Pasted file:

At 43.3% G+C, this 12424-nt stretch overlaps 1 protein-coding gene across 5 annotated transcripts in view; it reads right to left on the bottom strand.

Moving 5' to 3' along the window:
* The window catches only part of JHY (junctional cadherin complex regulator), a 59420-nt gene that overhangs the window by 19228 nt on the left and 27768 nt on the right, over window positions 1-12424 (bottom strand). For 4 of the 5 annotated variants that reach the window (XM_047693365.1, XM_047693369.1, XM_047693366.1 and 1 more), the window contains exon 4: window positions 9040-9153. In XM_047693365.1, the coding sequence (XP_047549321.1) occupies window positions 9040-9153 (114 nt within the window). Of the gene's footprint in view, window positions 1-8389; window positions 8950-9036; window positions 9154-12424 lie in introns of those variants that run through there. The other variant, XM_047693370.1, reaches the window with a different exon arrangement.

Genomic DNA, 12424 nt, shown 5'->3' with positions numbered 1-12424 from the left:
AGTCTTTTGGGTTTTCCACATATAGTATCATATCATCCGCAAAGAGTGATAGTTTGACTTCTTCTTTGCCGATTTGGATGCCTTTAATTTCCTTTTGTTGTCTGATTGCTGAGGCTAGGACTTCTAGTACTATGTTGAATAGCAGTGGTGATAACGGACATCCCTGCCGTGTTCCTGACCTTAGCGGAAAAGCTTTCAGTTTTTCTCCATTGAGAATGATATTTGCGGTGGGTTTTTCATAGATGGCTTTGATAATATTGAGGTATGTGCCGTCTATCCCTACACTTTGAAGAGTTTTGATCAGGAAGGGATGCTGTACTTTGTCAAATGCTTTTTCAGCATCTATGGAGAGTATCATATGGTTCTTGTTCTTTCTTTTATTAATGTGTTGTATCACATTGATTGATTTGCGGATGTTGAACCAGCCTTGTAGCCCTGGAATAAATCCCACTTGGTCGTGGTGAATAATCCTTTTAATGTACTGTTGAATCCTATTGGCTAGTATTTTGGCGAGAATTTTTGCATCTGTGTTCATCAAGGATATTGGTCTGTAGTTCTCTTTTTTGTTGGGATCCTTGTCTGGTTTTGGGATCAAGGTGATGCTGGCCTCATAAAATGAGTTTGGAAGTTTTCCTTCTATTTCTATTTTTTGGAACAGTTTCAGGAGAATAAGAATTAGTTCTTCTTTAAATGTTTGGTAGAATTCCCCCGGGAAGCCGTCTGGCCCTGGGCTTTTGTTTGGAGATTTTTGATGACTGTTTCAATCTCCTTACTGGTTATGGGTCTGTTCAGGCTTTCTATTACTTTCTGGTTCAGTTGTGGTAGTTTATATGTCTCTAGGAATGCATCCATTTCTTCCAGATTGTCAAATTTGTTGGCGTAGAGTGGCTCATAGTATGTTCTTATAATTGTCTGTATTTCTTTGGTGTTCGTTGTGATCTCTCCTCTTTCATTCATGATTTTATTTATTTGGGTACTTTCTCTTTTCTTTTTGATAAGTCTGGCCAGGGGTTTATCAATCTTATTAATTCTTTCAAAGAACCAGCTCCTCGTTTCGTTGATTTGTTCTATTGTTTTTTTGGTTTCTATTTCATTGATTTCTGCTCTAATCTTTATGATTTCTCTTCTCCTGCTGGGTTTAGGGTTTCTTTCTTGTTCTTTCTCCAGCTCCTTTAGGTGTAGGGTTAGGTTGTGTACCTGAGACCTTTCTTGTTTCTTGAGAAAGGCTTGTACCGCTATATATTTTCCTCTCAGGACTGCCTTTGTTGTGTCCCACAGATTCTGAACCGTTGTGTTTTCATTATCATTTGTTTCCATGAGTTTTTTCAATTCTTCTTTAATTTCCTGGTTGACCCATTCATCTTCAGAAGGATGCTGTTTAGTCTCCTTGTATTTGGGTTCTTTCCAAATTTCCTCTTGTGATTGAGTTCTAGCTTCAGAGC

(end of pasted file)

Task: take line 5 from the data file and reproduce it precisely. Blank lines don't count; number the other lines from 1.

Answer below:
AGTCTTTTGGGTTTTCCACATATAGTATCATATCATCCGCAAAGAGTGATAGTTTGACTTCTTCTTTGCCGATTTGGATGCCTTTAATTTCCTTTTGTTGTCTGATTGCTGAGGCTAGGACTTCTAGTACTATGTTGAATAGCAGTGGTGATAACGGACATCCCTGCCGTGTTCCTGACCTTAGCGGAAAAGCTTTCAGTTTTTCTCCATTGAGAATGATATTTGCGGTGGGTTTTTCATAGATGGCTTTGATAATATTGAGGTATGTGCCGTCTATCCCTACACTTTGAAGAGTTTTGATCAGGAAGGGATGCTGTACTTTGTCAAATGCTTTTTCAGCATCTATGGAGAGTATCATATGGTTCTTGTTCTTTCTTTTATTAATGTGTTGTATCACATTGATTGATTTGCGGATGTTGAACCAGCCTTGTAGCCCTGGAATAAATCCCACTTGGTCGTGGTGAATAATCCTTTTAATGTACTGTTGAATCCTATTGGCTAGTATTTTGGCGAGAATTTTTGCATCTGTGTTCATCAAGGATATTGGTCTGTAGTTCTCTTTTTTGTTGGGATCCTTGTCTGGTTTTGGGATCAAGGTGATGCTGGCCTCATAAAATGAGTTTGGAAGTTTTCCTTCTATTTCTATTTTTTGGAACAGTTTCAGGAGAATAAGAATTAGTTCTTCTTTAAATGTTTGGTAGAATTCCCCCGGGAAGCCGTCTGGCCCTGGGCTTTTGTTTGGAGATTTTTGATGACTGTTTCAATCTCCTTACTGGTTATGGGTCTGTTCAGGCTTTCTATTACTTTCTGGTTCAGTTGTGGTAGTTTATATGTCTCTAGGAATGCATCCATTTCTTCCAGATTGTCAAATTTGTTGGCGTAGAGTGGCTCATAGTATGTTCTTATAATTGTCTGTATTTCTTTGGTGTTCGTTGTGATCTCTCCTCTTTCATTCATGATTTTATTTATTTGGGTACTTTCTCTTTTCTTTTTGATAAGTCTGGCCAGGGGTTTATCAATCTTATTAATTCTTTCAAAGAACCAGCTCCTCGTTTCGTTGATTTGTTCTATTGTTTTTTTGGTTTCTATTTCATTGATTTCTGCTCTAATCTTTATGATTTCTCTTCTCCTGCTGGGTTTAGGGTTTCTTTCTTGTTCTTTCTCCAGCTCCTTTAGGTGTAGGGTTAGGTTGTGTACCTGAGACCTTTCTTGTTTCTTGAGAAAGGCTTGTACCGCTATATATTTTCCTCTCAGGACTGCCTTTGTTGTGTCCCACAGATTCTGAACCGTTGTGTTTTCATTATCATTTGTTTCCATGAGTTTTTTCAATTCTTCTTTAATTTCCTGGTTGACCCATTCATCTTCAGAAGGATGCTGTTTAGTCTCCTTGTATTTGGGTTCTTTCCAAATTTCCTCTTGTGATTGAGTTCTAGCTTCAGAGC